Letter writer, I think you need to mind your own business.

Stay in your lane.
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MASTERPOST: Everything You Need to Know About Saving Money and Being Frugal

{ MASTERPOST } Everything You Need to Know about Saving Money and Being Frugal

The Colosseum teems with unruly members of the plebeian class. As the sun beats down upon their heads, a riotous energy gathers and surges through the gathered masses. “Masterposts, masterposts, masterposts,” they begin to chant in unison.

The charioteer’s horses stamp their feet in agitation as the chant grows louder, reverberating around the stone walls of the arena. The captive tigers and lions pace back and forth as their handlers exchange nervous glances. How much longer can they hold their deadly charges back? How much longer will the people be denied?

Co-Empresses Piggy and Kitty—looking extremely classy in complimentary but not matchy-matchy ionic chiton gowns—stand and extend their golden and white respective arms. The crowd falls silent, awaiting their judgement.

Thumbs up.

There will be masterposts. And our first one is on ways to decrease spending. Are you not edutained?! Is this not why you are here?!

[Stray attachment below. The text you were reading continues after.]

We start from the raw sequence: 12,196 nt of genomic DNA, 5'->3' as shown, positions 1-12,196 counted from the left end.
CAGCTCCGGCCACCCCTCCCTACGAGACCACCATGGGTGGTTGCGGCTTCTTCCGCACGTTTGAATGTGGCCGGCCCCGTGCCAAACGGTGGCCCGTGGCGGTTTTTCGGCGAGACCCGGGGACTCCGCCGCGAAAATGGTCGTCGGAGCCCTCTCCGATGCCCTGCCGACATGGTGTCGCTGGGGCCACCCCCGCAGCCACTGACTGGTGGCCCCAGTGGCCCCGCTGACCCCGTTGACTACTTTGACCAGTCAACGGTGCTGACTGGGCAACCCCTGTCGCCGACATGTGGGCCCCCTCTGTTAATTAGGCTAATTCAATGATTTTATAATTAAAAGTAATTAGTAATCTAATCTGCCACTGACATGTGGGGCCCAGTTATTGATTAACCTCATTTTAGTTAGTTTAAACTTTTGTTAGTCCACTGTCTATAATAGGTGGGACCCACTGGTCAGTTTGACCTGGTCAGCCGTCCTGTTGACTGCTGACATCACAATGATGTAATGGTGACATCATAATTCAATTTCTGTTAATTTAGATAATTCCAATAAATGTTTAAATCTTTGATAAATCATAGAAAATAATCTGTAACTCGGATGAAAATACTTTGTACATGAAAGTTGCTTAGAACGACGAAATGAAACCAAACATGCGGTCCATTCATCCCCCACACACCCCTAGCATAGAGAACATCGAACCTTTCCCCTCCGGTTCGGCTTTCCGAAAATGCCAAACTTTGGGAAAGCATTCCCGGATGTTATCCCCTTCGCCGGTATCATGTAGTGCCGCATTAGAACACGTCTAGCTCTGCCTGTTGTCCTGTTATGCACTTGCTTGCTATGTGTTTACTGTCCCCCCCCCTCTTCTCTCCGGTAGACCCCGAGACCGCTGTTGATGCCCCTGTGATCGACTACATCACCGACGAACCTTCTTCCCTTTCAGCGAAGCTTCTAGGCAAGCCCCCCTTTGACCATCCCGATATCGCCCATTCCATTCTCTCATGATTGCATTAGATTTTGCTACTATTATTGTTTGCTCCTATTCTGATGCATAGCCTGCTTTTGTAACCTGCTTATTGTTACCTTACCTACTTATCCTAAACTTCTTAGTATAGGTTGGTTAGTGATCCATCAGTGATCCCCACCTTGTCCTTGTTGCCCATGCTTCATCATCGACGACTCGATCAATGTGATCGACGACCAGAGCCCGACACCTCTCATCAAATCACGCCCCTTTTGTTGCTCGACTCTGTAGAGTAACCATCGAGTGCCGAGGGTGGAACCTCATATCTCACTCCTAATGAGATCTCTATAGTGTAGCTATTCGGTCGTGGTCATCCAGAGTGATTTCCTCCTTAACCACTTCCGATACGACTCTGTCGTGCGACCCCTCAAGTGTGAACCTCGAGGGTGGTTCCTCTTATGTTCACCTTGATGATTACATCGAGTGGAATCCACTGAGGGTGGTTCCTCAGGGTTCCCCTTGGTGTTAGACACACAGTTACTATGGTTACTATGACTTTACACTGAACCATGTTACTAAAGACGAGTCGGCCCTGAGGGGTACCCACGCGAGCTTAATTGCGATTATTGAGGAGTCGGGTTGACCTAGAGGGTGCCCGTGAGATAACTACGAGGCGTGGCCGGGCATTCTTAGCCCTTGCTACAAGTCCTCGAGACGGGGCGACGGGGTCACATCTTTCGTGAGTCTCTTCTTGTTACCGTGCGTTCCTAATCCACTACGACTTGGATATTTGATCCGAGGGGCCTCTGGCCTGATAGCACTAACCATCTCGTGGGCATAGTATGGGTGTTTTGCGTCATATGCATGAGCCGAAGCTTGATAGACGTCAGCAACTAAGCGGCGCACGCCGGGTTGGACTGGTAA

Look, there are really two basic ways to get more money: increase your income or decrease your spending. Through a clever application of both methods, you can end up with enough money to live comfortably and stress-free without having to sell your organs in the process.

Let’s focus on one half of the equation today: decreasing your spending. The less you spend, the more you have to work with. And living a frugal life means you’ll need less money to get by. It’s all a beautiful circle!

So here it is! The complete list of everything we’ve ever written about being frugal and saving money. Your mileage may vary, so try different stuff until you find what works for you.

And hey. We’re all in this together. Don’t give up.

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Disney vacations and their ilk are marketed to parents as experiences so magical you would be A Terrible Parent if you deprived your kids this holy formative experience.

Splurging on Kids: When It Works, and When It Doesn’t

Piggy and I have a general policy against giving childrearing advice.

It’s not because we don’t have opinions on the subject. Trust and believe: we have opinions on everysubject. For example…

  • Opinions on land use in Paraguay? The Bitches say: Keep the grazing cattle in the Chaco region. Although we are Team Yerba Mate, everyone knows that the climate is just too arid—although better land management practices are needed to prevent desertification.